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Uncommon Impact

Maker Stories

Uncommon Impact: Changing Lives and Cooking Dinner with the Non-Electric Slow Cooker

June 8, 2017

Sarah Collins, inventor of the Non-Electric Slow Cooker

Picture this: You want to cook a meal. In the US, this is an easy enough proposition, if occasionally tiring. You take a trip to the grocery store, prep your ingredients, and leave them to cook, whether in an oven, on a stovetop, or in a slow cooker. Before too long, you sit down and eat. Simple, right?

In rural Africa, no such luck. For many women, making a meal is a long, costly process fraught with danger. Every day, women across the continent spend up to seven hours collecting firewood to use for cooking, walking between 3 and 6 miles, taking away time that could be spent working or bonding with family members, and risking sexual assault and attacks by animals along the way. Those who don’t collect firewood often cook with charcoal, a fuel that eats up a sizable chunk of a rural family’s income—think along the lines of one third. The actual cooking takes hours, and the use woodfuels combined with that of an open flame contributes to potentially deadly levels of indoor air pollution. In providing for their families, these women make sacrifices that are unimaginable to many, risking their health and livelihood for the sake of a single meal. A trip to a packed Trader Joe’s at 6 o’clock on a Tuesday pales in comparison.

For South African entrepreneur Sarah Collins, this was a key problem. Her lifelong mission to empower rural Africans has manifested in many types of work, from conservation to political action, but perhaps her most meaningful contribution has been the invention of the Non-Electric Slow Cooker, also known as the Wonderbag. Now available for purchase from UncommonGoods, Sarah’s slow cooker—made from patterned cotton fabric stuffed with repurposed foam—keeps food brought to a boil cooking for up to 12 hours simply by trapping heat. For every Non-Electric Slow Cooker purchased in the developed world, another is donated to the Wonderbag Foundation, an organization that distributes Sarah’s invention to communities in need throughout Africa. Because the Non-Electric Slow Cooker doesn’t require an open flame to keep food cooking, it reduces pollution and deforestation throughout Africa and keeps rural women and families safer and healthier, freeing up their time and money for work, play, and family bonding.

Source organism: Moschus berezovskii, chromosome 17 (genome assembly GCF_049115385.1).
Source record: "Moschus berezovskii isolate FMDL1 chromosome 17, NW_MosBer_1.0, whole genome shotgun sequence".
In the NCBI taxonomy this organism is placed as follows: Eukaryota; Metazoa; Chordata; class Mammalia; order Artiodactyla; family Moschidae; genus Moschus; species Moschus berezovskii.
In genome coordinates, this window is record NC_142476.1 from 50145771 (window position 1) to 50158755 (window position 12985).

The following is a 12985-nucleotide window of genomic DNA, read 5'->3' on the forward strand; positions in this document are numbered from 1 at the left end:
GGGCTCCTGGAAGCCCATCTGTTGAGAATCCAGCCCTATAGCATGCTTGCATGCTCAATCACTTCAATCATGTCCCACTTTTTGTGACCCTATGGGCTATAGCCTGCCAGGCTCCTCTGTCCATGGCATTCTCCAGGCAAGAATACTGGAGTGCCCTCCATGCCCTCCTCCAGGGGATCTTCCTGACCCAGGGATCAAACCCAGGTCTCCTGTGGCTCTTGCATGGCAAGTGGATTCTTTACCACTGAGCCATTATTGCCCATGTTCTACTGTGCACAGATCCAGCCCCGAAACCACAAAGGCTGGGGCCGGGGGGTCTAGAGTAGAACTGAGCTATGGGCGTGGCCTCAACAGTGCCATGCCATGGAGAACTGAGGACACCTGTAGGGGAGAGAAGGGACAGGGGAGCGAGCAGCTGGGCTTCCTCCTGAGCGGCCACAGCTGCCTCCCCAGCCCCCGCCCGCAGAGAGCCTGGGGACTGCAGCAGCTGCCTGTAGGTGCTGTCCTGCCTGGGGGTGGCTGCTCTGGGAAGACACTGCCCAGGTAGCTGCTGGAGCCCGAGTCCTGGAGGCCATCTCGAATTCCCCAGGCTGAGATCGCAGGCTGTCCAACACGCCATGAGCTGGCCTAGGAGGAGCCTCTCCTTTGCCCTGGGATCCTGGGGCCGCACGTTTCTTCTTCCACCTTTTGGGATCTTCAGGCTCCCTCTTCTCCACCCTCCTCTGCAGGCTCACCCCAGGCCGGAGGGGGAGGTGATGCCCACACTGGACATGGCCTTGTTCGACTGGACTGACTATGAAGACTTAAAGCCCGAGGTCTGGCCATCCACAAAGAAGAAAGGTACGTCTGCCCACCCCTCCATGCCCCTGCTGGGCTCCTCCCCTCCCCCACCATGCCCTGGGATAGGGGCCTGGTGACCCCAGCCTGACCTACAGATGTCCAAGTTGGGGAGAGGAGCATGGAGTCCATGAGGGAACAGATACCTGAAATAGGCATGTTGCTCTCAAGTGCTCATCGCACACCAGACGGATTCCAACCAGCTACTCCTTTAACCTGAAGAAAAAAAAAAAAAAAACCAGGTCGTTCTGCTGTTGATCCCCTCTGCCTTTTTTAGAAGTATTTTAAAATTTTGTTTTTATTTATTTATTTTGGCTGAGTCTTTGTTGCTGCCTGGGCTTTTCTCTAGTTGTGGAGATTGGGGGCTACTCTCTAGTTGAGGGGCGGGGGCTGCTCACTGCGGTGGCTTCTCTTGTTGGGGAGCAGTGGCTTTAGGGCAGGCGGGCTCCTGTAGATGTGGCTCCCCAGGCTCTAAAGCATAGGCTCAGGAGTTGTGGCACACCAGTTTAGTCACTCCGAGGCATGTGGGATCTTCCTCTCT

As a certified B Corp, UncommonGoods is committed to offering sustainable, socially responsible products. When we first heard about the Non-Electric Slow Cooker, we were intrigued—we’d never heard of a slow cooker made out of foam! Once we learned of its impressive effect in Africa, though, we knew we needed to hear more from its inventor. Read on for more of Sarah’s story—including advice on how to contribute to her mission, even from afar.

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Maker Stories

Uncommon Impact: Rachel Faller’s Ethical Fashion Company Puts People and Planet First

March 15, 2017

Rachel Faller Tonle UncommonGoods

When you pick out a shirt to wear, it’s likely you’re thinking about how it looks with your pants, or if it’s un-stained/not wrinkled enough to be passable – not the amount of water, land, chemicals, and overall carbon footprint that went into making it. You probably aren’t thinking much about who made it, either — like if the factory workers involved in its production had health insurance, or if they were working in a safe environment for a fair wage.

It’s easy to become detached from the clothes we wear, especially when, due to the expansive nature of the fast fashion industry, you can get them cheaper and easier than ever before, with just the click of a mouse or a tap on your phone. Fast fashion seems appealing at first – it adds to our convenience, and it makes a wide variety of styles available at competitive prices. But when you consider the human and environmental costs, fast fashion doesn’t seem so pretty.

Textile expert Rachel Faller took those human and environmental costs to heart when she visited Cambodia in 2007. She met artisans who had similar ideals to her and began to realize that maybe sustainability and style didn’t have to be exclusive of one another.

Recycled Fashion UncommonGoods

The Tree Rings Clutch, Infinity Tassel Scarf, and Recycled Denim Clutch are all Rachel’s designs available at UG

Fast forward to 2017, and Rachel truly has made (and continues to make) an uncommon impact on the ethical fashion world. She employs a team of artisans in Cambodia and provides them with the fair wages and work conditions they deserve. Her stylish designs are made from all sustainable materials and with unique production techniques. In fact, Rachel and her team are now at the point where their processes are completely zero-waste, making use of every last bit of scrap material.